12 Ingeniørhøjskolen i Århus Slide 12 af 70 Compuserve Information Manager Services Telephone Access Numbers PHONES Access Numbers & Logon Instructions United States and Canada CompuServe Network Only 9600 Baud List ? List List by: State/Province Area Code File Edit Services Mail Special Window Help 1 Simple and natural dialogue This is Simply Too much!

13 Ingeniørhøjskolen i Århus Slide 13 af 70 Good: information all in the same place Bad: special edit mode

14 Ingeniørhøjskolen i Århus Slide 14 af 70 Good: information all in the same place Bad: special edit mode

15 Ingeniørhøjskolen i Århus Slide 15 af 70 Bad: special edit mode Bad: no direct manipulation (cannot click prescriptions for edit)

16 Ingeniørhøjskolen i Århus Slide 16 af 70 Good: Stable parts of the window Bad: Prescriptions separate from graphics

17 Ingeniørhøjskolen i Århus Slide 17 af 70 collapsed onto one screen (needs formatting) Double click to edit (mode buttons gone) Click to get info Add Undo

18 Ingeniørhøjskolen i Århus Slide 18 af 70 1 Simple and natural dialogue Much more to be said about this (look at Nielsen & Shneiderman) More WILL be said during: –Next presentation: Layout –Future presenation: Human Capabilities (Gestalt Theory)

19 Ingeniørhøjskolen i Århus Slide 19 af 70 My program gave me the message Rstrd Info. What does it mean? That’s restricted information But surely you can tell me!!! No, no… Rsdrd Info stands for “Restricted Information” Hmm… but what does it mean??? It means the program is too busy to let you log on Ok, I’ll take a coffee 2 Speak the users’ language

20 Ingeniørhøjskolen i Århus Slide 20 af 70 2 Speak the users’ language Terminology based on users’ language for task –e.g. withdrawing money from a bank machine Use meaningful mnemonics, icons & abbreviations –eg File / Save Ctrl + S (abbreviation) Alt FS (mnemonic for menu action) (tooltip icon)

21 Ingeniørhøjskolen i Århus Slide 21 af 70 2 Speak the users’ language Use Mapping and Metaphors –Between users conceptual model and the information appliances’ display –> may be achieved by understanding the users work domain and jargon (e.g. through field studies & interviews) –Draw on the users ”non-technical” knowledge by using metaphors e.g. ”trash can” for removing files –Problem: metaphors may deceive the users (the trash can does NOT completely remove the file from disk)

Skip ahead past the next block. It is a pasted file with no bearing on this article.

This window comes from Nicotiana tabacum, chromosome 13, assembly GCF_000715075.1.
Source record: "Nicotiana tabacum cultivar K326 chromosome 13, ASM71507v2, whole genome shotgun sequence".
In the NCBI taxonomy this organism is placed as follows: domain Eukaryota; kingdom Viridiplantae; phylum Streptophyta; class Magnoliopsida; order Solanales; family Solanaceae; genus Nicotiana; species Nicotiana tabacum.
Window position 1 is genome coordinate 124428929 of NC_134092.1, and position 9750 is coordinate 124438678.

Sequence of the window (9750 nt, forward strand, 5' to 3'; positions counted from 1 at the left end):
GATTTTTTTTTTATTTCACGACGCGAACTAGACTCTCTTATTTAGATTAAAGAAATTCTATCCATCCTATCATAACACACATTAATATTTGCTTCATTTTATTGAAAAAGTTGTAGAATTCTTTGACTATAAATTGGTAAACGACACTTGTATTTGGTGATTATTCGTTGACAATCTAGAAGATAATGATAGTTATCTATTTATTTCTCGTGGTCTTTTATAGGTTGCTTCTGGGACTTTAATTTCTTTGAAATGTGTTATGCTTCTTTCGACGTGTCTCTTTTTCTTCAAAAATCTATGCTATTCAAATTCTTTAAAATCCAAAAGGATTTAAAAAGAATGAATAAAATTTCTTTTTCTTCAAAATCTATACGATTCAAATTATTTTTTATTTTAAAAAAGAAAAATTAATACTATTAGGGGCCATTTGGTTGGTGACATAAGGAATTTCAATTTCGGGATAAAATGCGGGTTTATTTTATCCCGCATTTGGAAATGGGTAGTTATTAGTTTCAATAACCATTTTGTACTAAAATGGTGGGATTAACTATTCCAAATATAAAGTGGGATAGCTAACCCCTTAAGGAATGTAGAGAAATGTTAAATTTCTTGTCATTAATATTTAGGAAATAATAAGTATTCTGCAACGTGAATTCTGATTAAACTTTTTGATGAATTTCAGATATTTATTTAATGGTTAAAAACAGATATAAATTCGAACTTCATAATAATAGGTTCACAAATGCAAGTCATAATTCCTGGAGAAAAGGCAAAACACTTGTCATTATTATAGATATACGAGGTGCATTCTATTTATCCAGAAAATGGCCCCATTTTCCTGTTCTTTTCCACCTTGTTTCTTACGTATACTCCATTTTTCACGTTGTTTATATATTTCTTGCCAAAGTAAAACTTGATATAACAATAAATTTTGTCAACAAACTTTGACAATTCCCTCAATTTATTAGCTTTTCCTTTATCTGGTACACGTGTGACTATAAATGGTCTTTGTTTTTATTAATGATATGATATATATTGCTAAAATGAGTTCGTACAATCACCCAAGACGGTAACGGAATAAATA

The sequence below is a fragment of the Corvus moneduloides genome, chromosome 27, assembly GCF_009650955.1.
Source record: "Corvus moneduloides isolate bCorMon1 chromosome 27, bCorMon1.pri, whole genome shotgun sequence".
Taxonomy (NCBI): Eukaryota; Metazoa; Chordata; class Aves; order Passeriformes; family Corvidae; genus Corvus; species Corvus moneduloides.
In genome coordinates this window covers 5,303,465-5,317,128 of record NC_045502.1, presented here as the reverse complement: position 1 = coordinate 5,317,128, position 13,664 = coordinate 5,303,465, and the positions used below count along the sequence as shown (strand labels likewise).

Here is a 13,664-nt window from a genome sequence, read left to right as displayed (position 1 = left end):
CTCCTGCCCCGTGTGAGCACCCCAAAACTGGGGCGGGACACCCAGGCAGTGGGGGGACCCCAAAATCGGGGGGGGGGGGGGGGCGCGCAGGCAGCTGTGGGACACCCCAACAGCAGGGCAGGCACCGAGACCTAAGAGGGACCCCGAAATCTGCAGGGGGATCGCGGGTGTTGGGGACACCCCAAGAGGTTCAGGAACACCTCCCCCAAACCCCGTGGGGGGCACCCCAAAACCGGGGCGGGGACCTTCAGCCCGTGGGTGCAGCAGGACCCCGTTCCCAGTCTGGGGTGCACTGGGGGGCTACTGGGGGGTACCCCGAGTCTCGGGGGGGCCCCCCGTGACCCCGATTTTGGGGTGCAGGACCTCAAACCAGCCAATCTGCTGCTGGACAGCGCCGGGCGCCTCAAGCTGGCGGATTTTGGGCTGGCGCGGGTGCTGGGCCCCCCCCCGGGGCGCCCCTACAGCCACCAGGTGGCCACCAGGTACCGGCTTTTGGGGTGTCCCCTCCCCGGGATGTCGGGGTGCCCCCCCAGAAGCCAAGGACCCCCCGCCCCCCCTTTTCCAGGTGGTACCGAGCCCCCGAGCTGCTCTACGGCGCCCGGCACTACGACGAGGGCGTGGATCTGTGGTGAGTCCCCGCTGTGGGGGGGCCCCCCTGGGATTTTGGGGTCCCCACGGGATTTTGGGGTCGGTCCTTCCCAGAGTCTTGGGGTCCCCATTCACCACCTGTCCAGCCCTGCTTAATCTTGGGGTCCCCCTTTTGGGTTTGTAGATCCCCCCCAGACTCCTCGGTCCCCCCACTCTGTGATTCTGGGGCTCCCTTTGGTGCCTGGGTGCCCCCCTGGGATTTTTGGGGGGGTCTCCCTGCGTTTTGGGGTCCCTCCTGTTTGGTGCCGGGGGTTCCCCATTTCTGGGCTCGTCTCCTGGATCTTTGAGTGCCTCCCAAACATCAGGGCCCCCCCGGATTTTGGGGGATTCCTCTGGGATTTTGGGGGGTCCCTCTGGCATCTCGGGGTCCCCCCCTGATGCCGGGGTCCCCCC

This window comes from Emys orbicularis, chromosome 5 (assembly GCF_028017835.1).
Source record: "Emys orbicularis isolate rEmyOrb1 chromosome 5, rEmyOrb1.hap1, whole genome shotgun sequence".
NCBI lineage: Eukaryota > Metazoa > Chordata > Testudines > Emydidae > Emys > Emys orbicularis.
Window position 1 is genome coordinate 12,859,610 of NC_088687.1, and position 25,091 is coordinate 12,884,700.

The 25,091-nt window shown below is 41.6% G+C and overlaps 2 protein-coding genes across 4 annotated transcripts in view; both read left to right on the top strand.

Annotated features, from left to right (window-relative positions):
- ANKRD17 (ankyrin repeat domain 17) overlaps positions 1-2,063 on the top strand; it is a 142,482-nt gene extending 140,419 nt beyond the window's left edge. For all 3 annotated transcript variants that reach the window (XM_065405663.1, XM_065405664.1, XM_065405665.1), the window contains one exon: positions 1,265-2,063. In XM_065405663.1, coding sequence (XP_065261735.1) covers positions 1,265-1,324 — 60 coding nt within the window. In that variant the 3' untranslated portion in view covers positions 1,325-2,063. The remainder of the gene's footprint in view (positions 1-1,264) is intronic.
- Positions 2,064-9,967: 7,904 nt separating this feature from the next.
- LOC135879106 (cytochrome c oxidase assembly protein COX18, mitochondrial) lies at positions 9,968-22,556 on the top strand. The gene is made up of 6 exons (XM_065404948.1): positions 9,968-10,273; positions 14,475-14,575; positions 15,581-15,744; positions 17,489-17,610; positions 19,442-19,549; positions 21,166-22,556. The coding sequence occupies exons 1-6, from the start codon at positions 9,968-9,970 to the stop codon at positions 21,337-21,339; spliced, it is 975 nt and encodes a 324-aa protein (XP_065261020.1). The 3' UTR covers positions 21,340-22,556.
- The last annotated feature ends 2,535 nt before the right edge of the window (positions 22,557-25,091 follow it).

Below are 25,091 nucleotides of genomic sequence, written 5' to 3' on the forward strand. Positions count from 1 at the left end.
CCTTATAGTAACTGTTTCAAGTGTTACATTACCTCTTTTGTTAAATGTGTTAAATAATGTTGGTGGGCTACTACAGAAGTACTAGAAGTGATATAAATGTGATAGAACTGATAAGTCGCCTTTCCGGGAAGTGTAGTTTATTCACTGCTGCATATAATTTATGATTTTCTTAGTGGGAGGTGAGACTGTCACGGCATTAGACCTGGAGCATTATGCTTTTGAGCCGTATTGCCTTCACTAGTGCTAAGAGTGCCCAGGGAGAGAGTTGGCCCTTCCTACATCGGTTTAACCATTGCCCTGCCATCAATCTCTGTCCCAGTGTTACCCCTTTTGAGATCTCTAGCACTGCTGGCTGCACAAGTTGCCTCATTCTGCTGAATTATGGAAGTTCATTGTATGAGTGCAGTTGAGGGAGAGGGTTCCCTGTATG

22 Ingeniørhøjskolen i Århus Slide 22 af 70 2 Speak the users’ language

23 Ingeniørhøjskolen i Århus Slide 23 af 70 3 Minimize user’s memory load Computers good at remembering, people are not! Promote recognition over recall –menus, icons, choice dialog boxes vs commands, field formats –relies on visibility of objects to the user (but less is more!) From Microsoft applications

24 Ingeniørhøjskolen i Århus Slide 24 af 70 3: Minimize user’s memory load Gives input format, example and default

25 Ingeniørhøjskolen i Århus Slide 25 af 70 3: Minimize user’s memory load Small number of rules applied universally –generic commands same command can be applied to all interface objects –interpreted in context of interface object copy, cut, paste, drag ’n drop,... for characters, words, paragraphs, circles, files context menus

26 Ingeniørhøjskolen i Århus Slide 26 af 70 3: Minimize user’s memory load

27 Ingeniørhøjskolen i Århus Slide 27 af 70 4: Be consistent Consistent syntax of input (within MS Windows, application, and the dialog) Consist language and graphics –same visual appearance across the system (e.g. widgets) –same information/controls in same location on all windows Consistent effects –commands, actions have same effect in equivalent situations Predictability, reliability OkCancelOkCancelAcceptDismiss Cancel Ok